George Osborne defends budget cuts
Updated on 17 August 2010
Chancellor George Osborne has defended the government's programme of budget cuts saying growth and fairness are now his two guiding principles, and tells Channel 4 News that the Ministry of Defence will have to pay for any upgrade of the Trident nuclear deterrent.
Mr Osborne reaffirmed his commitment to carrying through the cuts in a speech to city analysts in central London today.
He said: "I am optimistic that if we stick to the course we have set ourselves then we can navigate our way through to calmer waters.
"The alternative is to change course which is the surest way to disaster; it would wreck the British economy."
In a thinly veiled attack on the previous government, Mr Osborne said: "Fiscal responsibility is both fair and progressive. Governments that lose control of their public finances are the most unfair and unprogressive".
Looking ahead to October's comprehensive spending review, the chancellor said the future "is not about how much the government spends but about what the government actually does with the money".
The coalition is set to tighten public finances by £113bn by 2014/15, with £30bn from tax measures, £11bn from welfare reforms announced in the budget, £10bn from lower debt interest costs and £61bn in cuts to departmental spending.
However in an interview with Channel 4 News - the chancellor suggested the row over the funding of the upgrade to the Trident nuclear deterrent had ended.
Defence Secretary Dr Liam Fox had called for the Treasury to fund its £20bn cost - however Mr Osborne said the Ministry of Defence would have to pay.
"I'm very clear that the replacement of the nuclear deterrent, the Trident renewal programme, has to come from the Ministry of Defence's budget, and they know that," he said.
Attacking the Deficit Deniers
The Chancellor has made an important intervention today, writes Channel 4 News Economics Editor Faisal Islam.
It does seem that the Treasury has been a little stung by suggestions that the George Osborne's harsh austerity message has hit consumer and business confidence, like Nick Clegg yesterday who is trying to show a little "light at the end of the tunnel".
Today Osborne attacked the "Deficit Deniers" that he saw in Labour's leadership campaign. He may hear the echo of some support for this from his predecessor Alistair Darling's speech tonight - and as former city minister Lord Myners has argued: "There's nothing progressive about a deficit".
The chancellor however has yet to prove that the new measures he took in June are indeed better for the poor than for the rich - as the IFS concluded that they were "somewhat regressive".
Osborne's message today: more fairness, less fear. The jury is still out on both matters though.
To back up his argument for cutting his way out of the recession, Mr Osborne looked to the left as well as right of the political spectrum quoting Roy Jenkins and James Callaghan.
He said: "It was Roy Jenkins who warned that governments could not keep pushing up public expenditure and maintain the values of a plural society with adequate freedom of choice".
The chancellor's speech follows the publication of July's inflation figures earlier today which showed inflation slowed to 3.1 per cent from June's 3.2 per cent which is the lowest since February.
However it is the eighth consecutive month it has exceeded the Bank of England's 2 per cent target.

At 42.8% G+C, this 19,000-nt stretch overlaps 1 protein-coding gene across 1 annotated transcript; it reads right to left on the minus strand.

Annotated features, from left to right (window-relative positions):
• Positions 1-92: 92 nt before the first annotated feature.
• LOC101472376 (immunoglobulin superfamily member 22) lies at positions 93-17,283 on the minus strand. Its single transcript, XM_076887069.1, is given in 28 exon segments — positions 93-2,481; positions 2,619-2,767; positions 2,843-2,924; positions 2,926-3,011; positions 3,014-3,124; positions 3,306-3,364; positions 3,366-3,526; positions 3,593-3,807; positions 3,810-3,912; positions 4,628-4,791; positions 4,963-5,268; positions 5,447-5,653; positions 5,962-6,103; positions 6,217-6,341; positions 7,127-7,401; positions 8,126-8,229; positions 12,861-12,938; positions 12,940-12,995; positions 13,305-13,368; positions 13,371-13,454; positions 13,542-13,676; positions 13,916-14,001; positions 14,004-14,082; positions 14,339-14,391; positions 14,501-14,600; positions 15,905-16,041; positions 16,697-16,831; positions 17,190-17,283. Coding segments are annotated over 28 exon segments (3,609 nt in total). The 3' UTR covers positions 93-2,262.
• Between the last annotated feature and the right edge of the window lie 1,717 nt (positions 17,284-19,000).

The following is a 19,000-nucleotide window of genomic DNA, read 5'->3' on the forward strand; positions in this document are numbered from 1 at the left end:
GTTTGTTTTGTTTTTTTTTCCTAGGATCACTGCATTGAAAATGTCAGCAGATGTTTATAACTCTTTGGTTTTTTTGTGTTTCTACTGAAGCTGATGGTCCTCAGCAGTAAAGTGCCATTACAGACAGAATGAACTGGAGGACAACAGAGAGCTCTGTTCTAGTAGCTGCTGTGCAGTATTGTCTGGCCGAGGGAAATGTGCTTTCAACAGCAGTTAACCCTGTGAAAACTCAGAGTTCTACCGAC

Earlier in the week Sir Alan Budd, the outgoing head of the government's tax and spending watchdog, said he was "not confident" the UK would escape a double-dip recession.
But Mr Osborne insisted that the government's spending measures are not a gamble and said Labour's plans for £44bn in cuts were unspecified.
"What was [Labour's] plan to deliver these cuts? Well, I've searched for it and I can tell you - there was no plan. Out of that £44bn, not a single penny had been allocated to any significant public spending programme," he said.
"To say we must deal with the deficit, but refuse to say how, is simply taking the British people for fools."
He added that the cuts programme was a collaborative exercise, saying: "People are debating these issues up and down the country.
"Anyone who is serious about tackling the nation's debts needs to come forward with an alternative plan.
"Both those who deny the need to cut the deficit and those who refuse to say how to do it are placing themselves outside of the domestic and international debate.
In answer to accusations that the government's plans were unfair and would hit the poorest harder, Mr Osborne said, "We are all in this together, and the spending review we will produce in two months time will show that."
Shadow chancellor Alistair Darling spoke out today on the new government's treatment of the economy, and looked back on his own tenure.
He told Channel 4 News that mistakes had been made by his government in terms of the economy - but only in how they communicated their successes, rather than the policies they used.
"I think we did the right thing by preventing the banking system from collapsing, by supporting the economy with the result that we got through the recession and back into growth far more quickly than would otherwise be the case," he said.
"But I think we should’ve been far clearer, firstly as to why the deficit had risen in the first place, because our revenues had collapsed during the downturn, but secondly, yes you had to get your deficit down, you had to do it over a sensible period and in a balanced and measured way, but also that the at the same time government had a role to play in order to ensure we got recovery and to secure growth in the future."
"Now patently because we lost the election – we didn’t make that case as effectively as we could have done."